Participants were recruited with electronic flyers sent through a campus research email list of the student population at a large, public Midwestern university. In addition, flyers were posted in the building that housed the student health and student counseling services. Participants were required to be college freshmen ≥18 years of age who lived in a campus residence hall, had a formal diagnosis of type 1 diabetes, and were fully dependent on insulin for blood glucose control.

Procedures

Participants contacted researchers via email to express interest in the study. One-on-one semi-structured interviews were conducted with each participant who gave permission for audio recording. The study was approved for research involving human subjects by the university’s institutional review board. No names were used during the 20- to 30-minute interview sessions. The interviews took place in a private office located on campus to ensure confidentiality and privacy. Each participant received a $50 gift card upon completion of the interview as compensation for time and participation.

Instrument

A question guide was adapted from a previous qualitative study (4). This tool provided structure and consistency for the semi-structured interview, which allowed for more systematic data collection. Throughout the interview, follow-up questions were added as needed to provide clarification or expand on responses. The interview questions addressed changes participants had experienced in diabetes management after moving into residence halls, barriers they faced with diabetes care, the medical professionals and campus resources with whom they worked, and the psychosocial identity barriers they experienced.

Data Analysis

Audio recordings of the interviews were transcribed verbatim. A grounded theory framework was used to analyze the transcriptions (14). Three levels of coding were employed in sequential order to identify themes. Each transcript was analyzed individually using open coding (15). Participants’ answers to questions were analyzed together to identify similarities and differences in responses. The concepts were then used to identify themes based on the axial coding method (14). Finally, selective coding was completed to determine the most pertinent themes. This form of qualitative analysis provided a better understanding of the experiences of participants based on their personal perspectives and in their own words.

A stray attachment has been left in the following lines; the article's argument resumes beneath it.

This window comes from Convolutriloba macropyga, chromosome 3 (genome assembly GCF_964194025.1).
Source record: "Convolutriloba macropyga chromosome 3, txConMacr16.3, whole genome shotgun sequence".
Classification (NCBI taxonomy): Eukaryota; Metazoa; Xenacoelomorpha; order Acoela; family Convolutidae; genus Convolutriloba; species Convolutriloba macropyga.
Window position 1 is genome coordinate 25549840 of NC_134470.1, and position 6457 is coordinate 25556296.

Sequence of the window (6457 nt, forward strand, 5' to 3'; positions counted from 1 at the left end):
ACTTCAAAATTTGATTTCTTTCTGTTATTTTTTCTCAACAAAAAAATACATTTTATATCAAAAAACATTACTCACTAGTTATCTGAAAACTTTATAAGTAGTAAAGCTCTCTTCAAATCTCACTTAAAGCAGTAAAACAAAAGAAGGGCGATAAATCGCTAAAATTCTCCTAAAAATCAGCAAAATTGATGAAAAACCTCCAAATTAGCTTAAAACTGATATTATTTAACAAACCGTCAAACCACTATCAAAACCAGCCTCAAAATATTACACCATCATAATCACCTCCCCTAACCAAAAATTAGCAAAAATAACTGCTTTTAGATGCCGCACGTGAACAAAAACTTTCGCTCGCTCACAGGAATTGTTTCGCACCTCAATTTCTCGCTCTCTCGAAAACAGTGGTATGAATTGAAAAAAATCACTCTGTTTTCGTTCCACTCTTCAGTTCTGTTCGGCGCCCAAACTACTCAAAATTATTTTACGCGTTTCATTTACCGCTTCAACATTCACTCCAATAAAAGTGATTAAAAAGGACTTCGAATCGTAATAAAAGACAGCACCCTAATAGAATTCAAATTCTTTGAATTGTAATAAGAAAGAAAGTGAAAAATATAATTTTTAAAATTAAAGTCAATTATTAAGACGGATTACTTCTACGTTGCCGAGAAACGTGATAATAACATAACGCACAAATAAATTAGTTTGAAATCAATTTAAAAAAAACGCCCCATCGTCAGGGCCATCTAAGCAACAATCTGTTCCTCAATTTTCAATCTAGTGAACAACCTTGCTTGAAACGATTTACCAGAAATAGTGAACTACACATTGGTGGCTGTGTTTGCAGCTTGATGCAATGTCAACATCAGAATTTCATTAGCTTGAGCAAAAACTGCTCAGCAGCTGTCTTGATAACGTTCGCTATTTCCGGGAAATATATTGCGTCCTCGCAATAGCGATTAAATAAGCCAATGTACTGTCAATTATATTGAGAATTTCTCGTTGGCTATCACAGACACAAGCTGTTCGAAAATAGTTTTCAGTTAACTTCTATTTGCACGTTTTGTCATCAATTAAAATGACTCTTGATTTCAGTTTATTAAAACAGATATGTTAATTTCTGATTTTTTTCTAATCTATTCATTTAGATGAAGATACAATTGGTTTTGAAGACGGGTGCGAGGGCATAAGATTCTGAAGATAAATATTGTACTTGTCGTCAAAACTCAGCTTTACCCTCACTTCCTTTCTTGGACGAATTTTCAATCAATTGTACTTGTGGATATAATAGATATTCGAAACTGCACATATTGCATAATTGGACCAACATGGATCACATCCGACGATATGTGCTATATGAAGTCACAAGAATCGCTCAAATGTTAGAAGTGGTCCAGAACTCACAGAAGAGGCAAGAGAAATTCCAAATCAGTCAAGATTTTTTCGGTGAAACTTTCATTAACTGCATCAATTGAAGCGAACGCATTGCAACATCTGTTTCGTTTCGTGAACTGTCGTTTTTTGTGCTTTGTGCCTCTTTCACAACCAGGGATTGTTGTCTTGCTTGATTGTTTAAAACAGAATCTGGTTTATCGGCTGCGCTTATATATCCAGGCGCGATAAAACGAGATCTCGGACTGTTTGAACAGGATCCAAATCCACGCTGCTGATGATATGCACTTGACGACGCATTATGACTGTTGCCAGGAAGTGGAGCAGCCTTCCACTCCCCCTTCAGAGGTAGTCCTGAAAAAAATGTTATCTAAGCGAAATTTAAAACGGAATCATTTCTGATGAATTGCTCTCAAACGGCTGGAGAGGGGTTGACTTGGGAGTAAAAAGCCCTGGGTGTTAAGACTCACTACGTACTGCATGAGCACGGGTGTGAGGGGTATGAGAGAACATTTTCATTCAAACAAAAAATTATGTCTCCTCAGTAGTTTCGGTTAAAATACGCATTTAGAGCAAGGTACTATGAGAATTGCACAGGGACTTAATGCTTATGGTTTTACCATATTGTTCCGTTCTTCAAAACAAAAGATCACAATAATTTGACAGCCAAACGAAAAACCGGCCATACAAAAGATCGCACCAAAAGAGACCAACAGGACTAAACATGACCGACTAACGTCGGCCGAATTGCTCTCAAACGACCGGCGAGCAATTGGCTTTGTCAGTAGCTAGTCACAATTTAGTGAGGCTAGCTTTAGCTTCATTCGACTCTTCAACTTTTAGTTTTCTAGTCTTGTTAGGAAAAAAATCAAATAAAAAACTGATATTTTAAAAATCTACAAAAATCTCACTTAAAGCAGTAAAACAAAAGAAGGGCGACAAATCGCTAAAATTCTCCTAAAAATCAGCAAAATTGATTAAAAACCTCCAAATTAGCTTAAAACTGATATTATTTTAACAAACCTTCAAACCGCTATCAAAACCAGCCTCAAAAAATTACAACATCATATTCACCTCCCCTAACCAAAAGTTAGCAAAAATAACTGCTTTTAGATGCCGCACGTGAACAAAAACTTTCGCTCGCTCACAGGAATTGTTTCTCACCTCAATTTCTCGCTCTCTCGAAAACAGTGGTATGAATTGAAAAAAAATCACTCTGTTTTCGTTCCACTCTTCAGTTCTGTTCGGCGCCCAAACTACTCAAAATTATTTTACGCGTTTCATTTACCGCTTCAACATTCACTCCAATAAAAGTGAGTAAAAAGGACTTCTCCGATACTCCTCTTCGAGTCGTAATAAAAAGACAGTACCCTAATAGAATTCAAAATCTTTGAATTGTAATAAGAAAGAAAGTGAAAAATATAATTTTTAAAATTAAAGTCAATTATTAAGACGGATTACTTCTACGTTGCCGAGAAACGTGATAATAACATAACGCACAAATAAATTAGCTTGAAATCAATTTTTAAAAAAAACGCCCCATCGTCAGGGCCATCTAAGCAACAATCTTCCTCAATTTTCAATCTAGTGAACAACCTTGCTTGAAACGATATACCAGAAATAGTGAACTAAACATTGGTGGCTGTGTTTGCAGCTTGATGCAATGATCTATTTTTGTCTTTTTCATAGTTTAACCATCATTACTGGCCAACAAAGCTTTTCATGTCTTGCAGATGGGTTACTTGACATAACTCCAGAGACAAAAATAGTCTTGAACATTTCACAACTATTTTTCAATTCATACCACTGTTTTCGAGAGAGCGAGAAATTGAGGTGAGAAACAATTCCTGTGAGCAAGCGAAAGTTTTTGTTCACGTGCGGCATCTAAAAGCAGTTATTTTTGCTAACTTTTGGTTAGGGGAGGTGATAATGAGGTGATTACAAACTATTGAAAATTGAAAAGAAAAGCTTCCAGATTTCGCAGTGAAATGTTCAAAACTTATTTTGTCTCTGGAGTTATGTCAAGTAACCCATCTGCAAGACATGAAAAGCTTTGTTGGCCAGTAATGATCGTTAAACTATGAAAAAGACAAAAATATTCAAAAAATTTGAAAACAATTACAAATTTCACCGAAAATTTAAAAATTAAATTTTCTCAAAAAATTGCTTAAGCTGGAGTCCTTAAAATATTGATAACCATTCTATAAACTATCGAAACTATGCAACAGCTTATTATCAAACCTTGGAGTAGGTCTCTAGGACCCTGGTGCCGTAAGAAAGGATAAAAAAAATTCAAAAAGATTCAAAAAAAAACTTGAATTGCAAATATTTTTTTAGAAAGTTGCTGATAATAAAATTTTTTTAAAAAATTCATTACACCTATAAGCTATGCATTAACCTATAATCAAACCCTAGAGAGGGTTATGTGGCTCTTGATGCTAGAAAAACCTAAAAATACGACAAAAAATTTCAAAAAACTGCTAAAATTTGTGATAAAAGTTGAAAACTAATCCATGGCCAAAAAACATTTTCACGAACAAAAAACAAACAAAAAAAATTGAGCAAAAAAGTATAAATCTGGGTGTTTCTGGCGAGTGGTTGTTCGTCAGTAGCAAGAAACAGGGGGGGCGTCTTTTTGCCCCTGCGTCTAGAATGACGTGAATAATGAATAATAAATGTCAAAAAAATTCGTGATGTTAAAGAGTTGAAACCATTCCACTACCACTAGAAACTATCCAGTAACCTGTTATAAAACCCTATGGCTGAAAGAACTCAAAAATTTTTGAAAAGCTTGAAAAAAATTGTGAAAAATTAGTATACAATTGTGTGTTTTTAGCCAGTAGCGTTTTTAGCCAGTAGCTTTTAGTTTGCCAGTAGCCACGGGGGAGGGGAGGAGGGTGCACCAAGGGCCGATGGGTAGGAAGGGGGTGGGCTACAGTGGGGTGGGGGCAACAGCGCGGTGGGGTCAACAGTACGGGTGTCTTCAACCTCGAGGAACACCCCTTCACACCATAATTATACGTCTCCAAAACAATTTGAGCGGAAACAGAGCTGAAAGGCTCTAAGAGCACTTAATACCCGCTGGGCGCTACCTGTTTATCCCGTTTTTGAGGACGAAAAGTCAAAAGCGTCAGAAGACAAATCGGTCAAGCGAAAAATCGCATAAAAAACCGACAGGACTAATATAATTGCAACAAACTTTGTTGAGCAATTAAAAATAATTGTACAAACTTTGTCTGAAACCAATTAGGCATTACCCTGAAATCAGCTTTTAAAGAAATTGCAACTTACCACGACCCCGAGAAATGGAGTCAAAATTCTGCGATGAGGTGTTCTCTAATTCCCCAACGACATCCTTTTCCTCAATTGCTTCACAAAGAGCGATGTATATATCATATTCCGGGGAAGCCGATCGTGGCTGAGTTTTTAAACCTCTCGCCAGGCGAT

The study included first-year college students, of whom 4 (31%) were male and 9 (69%) were female. Participants ranged in age from 18 to 22 years. Participants had been diagnosed with type 1 diabetes between the ages of 13 months and 13 years.

Several themes emerged regarding resources that aided students in maintaining glycemic control. These are discussed below.

Transition in Medical Care

Many participants reported not experiencing any change in medical care since the transition to college and were still under the care of their original endocrinologist, whether that physician was a pediatric or adult provider. Among the older participants, a change in care providers occurred at the age of ∼20 years. Few participants reported transitioning to an adult provider before moving to college.

Difficulties were reported in making and keeping appointments with the physician because of schedule changes and traveling challenges. One participant noted, “I have to take a bus back home for my appointments, and working with my schedule and the bus schedule is a challenge.” Many, however, traveled to their home cities during school breaks for appointments and reported having no difficulty in scheduling around the school calendar. Some participants reported traveling home, in trips that took multiple hours, to get supplies from their home pharmacy.